For an American reader discovering Beryl Bainbridge, only one complaint mars universal admiration: the complaint concerns the passivity of the characters towards their environment and their fate. Masters of expedience, resilient despite their resignation, practised at making do, at sly deceptions on the givens of their situations, they are capable of tour de force contrivance for the sake of comfort, respectability or survival…. Perhaps Americans are surprised that the characters do not exert themselves more mightily than [they do] against outrages of poverty and inconvenience; although exigency is certainly a fact of American life, it has little place in American fiction.
Bainbridge's creatures are not disenchanted. Their illusions are so trivial that circumstances do not conspire to deprive them. On the big subjects—who they are and what will happen to them—they have no illusions at all. They never escape. "I knew it would be me", says Binny as the desperadoes carry her off. Bainbridge is wonderful on sex, for each character she seems to have located the exact conjunction of desire and social prudence that controls his sexual behaviour. She knows the point at which people will say to hell with it, in any crisis. Her characters don't have illusions, they have bruises—always bruises of the spirit, often literal bruises, and sometimes lacerations….
Young Adolf gathers up with astonishing success some … figures from Bainbridge's other books. An attentive reader might have seen him coming, might have glimpsed his face elsewhere, sensed his attraction for the novelist who had yet to unravel his place in her imaginery scheme….
Young Adolf is not a historical novel in [the] usual sense—that is, a dramatization of known events—it is an invention of another kind, a feat of imagination and...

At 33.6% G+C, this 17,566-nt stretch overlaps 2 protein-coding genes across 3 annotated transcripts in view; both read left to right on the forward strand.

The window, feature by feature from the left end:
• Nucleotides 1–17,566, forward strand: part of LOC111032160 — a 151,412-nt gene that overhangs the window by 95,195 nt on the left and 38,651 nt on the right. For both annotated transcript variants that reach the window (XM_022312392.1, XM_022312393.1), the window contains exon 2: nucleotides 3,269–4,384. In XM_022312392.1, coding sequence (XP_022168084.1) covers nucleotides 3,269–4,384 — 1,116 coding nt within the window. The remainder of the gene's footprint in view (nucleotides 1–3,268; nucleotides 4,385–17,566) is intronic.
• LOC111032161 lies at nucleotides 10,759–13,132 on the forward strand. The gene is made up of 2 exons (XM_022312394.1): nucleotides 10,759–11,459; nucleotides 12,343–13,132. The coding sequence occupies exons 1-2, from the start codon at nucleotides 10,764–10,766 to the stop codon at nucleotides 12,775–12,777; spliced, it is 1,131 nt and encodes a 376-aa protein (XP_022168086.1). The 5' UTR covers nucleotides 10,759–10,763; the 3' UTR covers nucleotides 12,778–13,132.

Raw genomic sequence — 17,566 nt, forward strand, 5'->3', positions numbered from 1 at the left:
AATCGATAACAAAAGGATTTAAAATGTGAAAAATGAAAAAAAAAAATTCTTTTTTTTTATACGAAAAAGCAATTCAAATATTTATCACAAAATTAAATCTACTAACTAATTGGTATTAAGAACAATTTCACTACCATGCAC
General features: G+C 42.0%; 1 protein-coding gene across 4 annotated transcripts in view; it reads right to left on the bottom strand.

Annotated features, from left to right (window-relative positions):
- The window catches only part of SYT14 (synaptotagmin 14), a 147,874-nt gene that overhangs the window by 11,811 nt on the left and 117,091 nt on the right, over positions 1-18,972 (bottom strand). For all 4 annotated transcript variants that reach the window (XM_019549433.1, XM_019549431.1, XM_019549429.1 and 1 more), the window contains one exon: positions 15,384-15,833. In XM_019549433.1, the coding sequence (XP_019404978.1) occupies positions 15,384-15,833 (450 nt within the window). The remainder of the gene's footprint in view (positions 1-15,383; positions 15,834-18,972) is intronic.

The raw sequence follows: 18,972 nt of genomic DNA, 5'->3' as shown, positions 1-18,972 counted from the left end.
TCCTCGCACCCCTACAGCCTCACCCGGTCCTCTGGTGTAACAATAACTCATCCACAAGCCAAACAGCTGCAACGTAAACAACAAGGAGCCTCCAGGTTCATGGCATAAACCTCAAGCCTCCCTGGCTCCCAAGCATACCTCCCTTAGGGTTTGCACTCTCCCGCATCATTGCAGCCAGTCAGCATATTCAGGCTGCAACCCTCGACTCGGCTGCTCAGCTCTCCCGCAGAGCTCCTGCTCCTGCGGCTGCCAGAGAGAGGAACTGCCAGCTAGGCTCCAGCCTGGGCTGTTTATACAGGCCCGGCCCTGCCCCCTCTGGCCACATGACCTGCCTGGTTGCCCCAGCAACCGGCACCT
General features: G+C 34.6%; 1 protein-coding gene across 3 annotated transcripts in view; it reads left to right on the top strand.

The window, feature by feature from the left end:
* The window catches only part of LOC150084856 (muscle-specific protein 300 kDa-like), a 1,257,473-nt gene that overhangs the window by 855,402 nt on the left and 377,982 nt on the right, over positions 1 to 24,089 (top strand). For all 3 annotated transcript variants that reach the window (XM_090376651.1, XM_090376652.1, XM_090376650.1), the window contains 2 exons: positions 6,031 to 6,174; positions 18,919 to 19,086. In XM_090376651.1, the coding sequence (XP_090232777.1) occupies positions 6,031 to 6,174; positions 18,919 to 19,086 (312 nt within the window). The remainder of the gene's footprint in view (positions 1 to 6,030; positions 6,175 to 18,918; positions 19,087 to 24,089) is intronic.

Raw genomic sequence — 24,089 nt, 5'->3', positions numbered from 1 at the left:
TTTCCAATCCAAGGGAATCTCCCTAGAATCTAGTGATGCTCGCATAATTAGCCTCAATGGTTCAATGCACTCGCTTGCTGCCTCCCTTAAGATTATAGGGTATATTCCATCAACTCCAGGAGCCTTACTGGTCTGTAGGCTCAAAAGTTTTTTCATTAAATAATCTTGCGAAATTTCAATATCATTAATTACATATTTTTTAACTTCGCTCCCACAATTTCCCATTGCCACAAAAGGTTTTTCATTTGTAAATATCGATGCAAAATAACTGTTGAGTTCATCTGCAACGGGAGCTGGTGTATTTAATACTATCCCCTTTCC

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Beryl Bainbridge has written a great deal, with compassion and cunning, about the weak. Sometimes they are women, locked into some male-constructed paddock whose grass is growing thin but whose gate is rusted shut. Sometimes, but much less often, they are men. There is something of the pasha in the gaudy display and bulging bellies and bedroom tyranny of most of Bainbridge's men, but a few turn out as pathetic as only an aging pasha jostled by infidels can be. All of her novels, in more or less explicit ways, are about an increasingly bewildered and helpless England, the display gone shabby and the belly sagging and the knack of tyranny lost somewhere, a kindly but uncomprehending old country giving up hope of understanding the younger world, suffering some pain now and feeling the cold more.
But in this new, amazing short novel [Young Adolf], she has taken up a helplessness that doesn't finally resign itself. The idea is disconcerting. The young Hitler, escaping from the Vienna doss house, comes to spend a month with his relations in Liverpool. In their grotesque, hand-to-mouth household, he passes a few weeks. Then, as pallid, erratic, and hysterical as he came, he takes the train home again.
Adolf, we know, will triumph in the end, far beyond the close of the novel, in a supremely evil self-assertion. Here in Liverpool, he is almost a sympathetic character as he is engulfed in the mysterious purposes and...
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Beryl Bainbridge has an extraordinary ear for the speech of drifters, refugees, entrepreneurs of various kinds, Irishwomen; her characters [in Young Adolf] probably exist in the seedier back streets of Liverpool and other ports but then again she may just as well have invented them. She has an uncanny knack for capturing place and time; every detail seems exactly right, from the railway carriage to the Liverpool docks in 1912, to the bedrooms, kitchens and basements in which her oddly-assorted characters live out their dreams, plaster cracking, dry rot eating away.
The novel unfolds effortlessly, inventively; it is the writing of a natural. (p. 142)